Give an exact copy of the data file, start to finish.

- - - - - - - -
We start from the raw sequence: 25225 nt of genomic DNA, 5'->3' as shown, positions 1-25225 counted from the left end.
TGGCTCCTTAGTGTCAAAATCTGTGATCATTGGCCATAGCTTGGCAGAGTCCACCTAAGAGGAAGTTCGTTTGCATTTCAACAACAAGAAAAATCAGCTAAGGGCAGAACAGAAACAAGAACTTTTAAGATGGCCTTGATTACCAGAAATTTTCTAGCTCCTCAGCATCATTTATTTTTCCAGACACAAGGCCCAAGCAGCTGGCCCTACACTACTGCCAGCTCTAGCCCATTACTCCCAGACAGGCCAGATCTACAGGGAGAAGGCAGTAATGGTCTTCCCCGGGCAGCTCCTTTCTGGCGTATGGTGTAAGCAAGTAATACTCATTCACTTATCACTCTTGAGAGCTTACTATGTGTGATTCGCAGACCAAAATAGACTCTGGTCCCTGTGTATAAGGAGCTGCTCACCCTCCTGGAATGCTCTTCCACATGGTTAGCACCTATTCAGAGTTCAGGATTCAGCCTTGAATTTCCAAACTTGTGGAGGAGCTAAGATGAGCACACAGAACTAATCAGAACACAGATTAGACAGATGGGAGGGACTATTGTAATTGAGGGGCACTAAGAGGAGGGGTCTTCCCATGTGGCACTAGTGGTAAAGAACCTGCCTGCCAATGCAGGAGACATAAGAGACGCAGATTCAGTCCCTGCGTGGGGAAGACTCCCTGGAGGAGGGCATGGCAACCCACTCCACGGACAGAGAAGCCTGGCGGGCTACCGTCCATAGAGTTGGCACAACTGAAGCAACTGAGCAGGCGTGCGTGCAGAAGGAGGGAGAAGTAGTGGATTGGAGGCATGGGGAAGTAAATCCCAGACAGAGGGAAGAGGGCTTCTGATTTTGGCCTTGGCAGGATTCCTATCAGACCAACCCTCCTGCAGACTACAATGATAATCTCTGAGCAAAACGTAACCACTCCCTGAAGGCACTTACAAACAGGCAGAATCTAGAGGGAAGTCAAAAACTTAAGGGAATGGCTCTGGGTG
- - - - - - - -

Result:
We start from the raw sequence: 25225 nt of genomic DNA, 5'->3' as shown, positions 1-25225 counted from the left end.
TGGCTCCTTAGTGTCAAAATCTGTGATCATTGGCCATAGCTTGGCAGAGTCCACCTAAGAGGAAGTTCGTTTGCATTTCAACAACAAGAAAAATCAGCTAAGGGCAGAACAGAAACAAGAACTTTTAAGATGGCCTTGATTACCAGAAATTTTCTAGCTCCTCAGCATCATTTATTTTTCCAGACACAAGGCCCAAGCAGCTGGCCCTACACTACTGCCAGCTCTAGCCCATTACTCCCAGACAGGCCAGATCTACAGGGAGAAGGCAGTAATGGTCTTCCCCGGGCAGCTCCTTTCTGGCGTATGGTGTAAGCAAGTAATACTCATTCACTTATCACTCTTGAGAGCTTACTATGTGTGATTCGCAGACCAAAATAGACTCTGGTCCCTGTGTATAAGGAGCTGCTCACCCTCCTGGAATGCTCTTCCACATGGTTAGCACCTATTCAGAGTTCAGGATTCAGCCTTGAATTTCCAAACTTGTGGAGGAGCTAAGATGAGCACACAGAACTAATCAGAACACAGATTAGACAGATGGGAGGGACTATTGTAATTGAGGGGCACTAAGAGGAGGGGTCTTCCCATGTGGCACTAGTGGTAAAGAACCTGCCTGCCAATGCAGGAGACATAAGAGACGCAGATTCAGTCCCTGCGTGGGGAAGACTCCCTGGAGGAGGGCATGGCAACCCACTCCACGGACAGAGAAGCCTGGCGGGCTACCGTCCATAGAGTTGGCACAACTGAAGCAACTGAGCAGGCGTGCGTGCAGAAGGAGGGAGAAGTAGTGGATTGGAGGCATGGGGAAGTAAATCCCAGACAGAGGGAAGAGGGCTTCTGATTTTGGCCTTGGCAGGATTCCTATCAGACCAACCCTCCTGCAGACTACAATGATAATCTCTGAGCAAAACGTAACCACTCCCTGAAGGCACTTACAAACAGGCAGAATCTAGAGGGAAGTCAAAAACTTAAGGGAATGGCTCTGGGTG